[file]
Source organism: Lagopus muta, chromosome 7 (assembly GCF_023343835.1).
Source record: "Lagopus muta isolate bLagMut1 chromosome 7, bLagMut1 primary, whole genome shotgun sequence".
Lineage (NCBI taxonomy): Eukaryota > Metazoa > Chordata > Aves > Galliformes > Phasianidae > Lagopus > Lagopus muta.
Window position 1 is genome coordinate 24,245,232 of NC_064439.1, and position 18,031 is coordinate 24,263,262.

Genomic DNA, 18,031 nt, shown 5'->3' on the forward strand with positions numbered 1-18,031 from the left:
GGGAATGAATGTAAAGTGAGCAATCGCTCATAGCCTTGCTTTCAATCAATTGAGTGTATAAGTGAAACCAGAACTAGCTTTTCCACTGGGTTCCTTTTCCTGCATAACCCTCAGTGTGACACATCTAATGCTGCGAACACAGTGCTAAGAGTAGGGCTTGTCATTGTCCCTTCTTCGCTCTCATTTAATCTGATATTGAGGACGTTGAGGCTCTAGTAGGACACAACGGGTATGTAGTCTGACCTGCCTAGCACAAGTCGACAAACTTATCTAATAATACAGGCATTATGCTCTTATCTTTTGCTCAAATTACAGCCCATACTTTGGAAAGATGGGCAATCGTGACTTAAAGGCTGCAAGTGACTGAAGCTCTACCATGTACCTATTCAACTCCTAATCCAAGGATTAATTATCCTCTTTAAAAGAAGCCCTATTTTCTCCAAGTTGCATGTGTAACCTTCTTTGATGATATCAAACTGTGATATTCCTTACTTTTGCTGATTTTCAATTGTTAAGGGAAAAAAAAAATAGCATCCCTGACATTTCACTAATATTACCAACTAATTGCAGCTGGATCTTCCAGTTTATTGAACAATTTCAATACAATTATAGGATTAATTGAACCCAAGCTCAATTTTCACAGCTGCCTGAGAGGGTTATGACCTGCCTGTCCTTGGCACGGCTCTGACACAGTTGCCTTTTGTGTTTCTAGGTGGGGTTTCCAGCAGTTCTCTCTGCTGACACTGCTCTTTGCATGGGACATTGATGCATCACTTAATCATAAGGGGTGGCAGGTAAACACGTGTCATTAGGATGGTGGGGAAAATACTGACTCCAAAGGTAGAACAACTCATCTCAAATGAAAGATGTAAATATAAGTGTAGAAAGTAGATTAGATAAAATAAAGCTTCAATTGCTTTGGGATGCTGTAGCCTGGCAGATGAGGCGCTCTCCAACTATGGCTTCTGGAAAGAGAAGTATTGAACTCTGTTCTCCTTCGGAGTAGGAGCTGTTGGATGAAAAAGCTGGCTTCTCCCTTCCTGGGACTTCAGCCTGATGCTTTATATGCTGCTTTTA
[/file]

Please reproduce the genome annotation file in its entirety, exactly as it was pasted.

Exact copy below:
Source organism: Lagopus muta, chromosome 7 (assembly GCF_023343835.1).
Source record: "Lagopus muta isolate bLagMut1 chromosome 7, bLagMut1 primary, whole genome shotgun sequence".
Lineage (NCBI taxonomy): Eukaryota > Metazoa > Chordata > Aves > Galliformes > Phasianidae > Lagopus > Lagopus muta.
Window position 1 is genome coordinate 24,245,232 of NC_064439.1, and position 18,031 is coordinate 24,263,262.

Genomic DNA, 18,031 nt, shown 5'->3' on the forward strand with positions numbered 1-18,031 from the left:
GGGAATGAATGTAAAGTGAGCAATCGCTCATAGCCTTGCTTTCAATCAATTGAGTGTATAAGTGAAACCAGAACTAGCTTTTCCACTGGGTTCCTTTTCCTGCATAACCCTCAGTGTGACACATCTAATGCTGCGAACACAGTGCTAAGAGTAGGGCTTGTCATTGTCCCTTCTTCGCTCTCATTTAATCTGATATTGAGGACGTTGAGGCTCTAGTAGGACACAACGGGTATGTAGTCTGACCTGCCTAGCACAAGTCGACAAACTTATCTAATAATACAGGCATTATGCTCTTATCTTTTGCTCAAATTACAGCCCATACTTTGGAAAGATGGGCAATCGTGACTTAAAGGCTGCAAGTGACTGAAGCTCTACCATGTACCTATTCAACTCCTAATCCAAGGATTAATTATCCTCTTTAAAAGAAGCCCTATTTTCTCCAAGTTGCATGTGTAACCTTCTTTGATGATATCAAACTGTGATATTCCTTACTTTTGCTGATTTTCAATTGTTAAGGGAAAAAAAAAATAGCATCCCTGACATTTCACTAATATTACCAACTAATTGCAGCTGGATCTTCCAGTTTATTGAACAATTTCAATACAATTATAGGATTAATTGAACCCAAGCTCAATTTTCACAGCTGCCTGAGAGGGTTATGACCTGCCTGTCCTTGGCACGGCTCTGACACAGTTGCCTTTTGTGTTTCTAGGTGGGGTTTCCAGCAGTTCTCTCTGCTGACACTGCTCTTTGCATGGGACATTGATGCATCACTTAATCATAAGGGGTGGCAGGTAAACACGTGTCATTAGGATGGTGGGGAAAATACTGACTCCAAAGGTAGAACAACTCATCTCAAATGAAAGATGTAAATATAAGTGTAGAAAGTAGATTAGATAAAATAAAGCTTCAATTGCTTTGGGATGCTGTAGCCTGGCAGATGAGGCGCTCTCCAACTATGGCTTCTGGAAAGAGAAGTATTGAACTCTGTTCTCCTTCGGAGTAGGAGCTGTTGGATGAAAAAGCTGGCTTCTCCCTTCCTGGGACTTCAGCCTGATGCTTTATATGCTGCTTTTA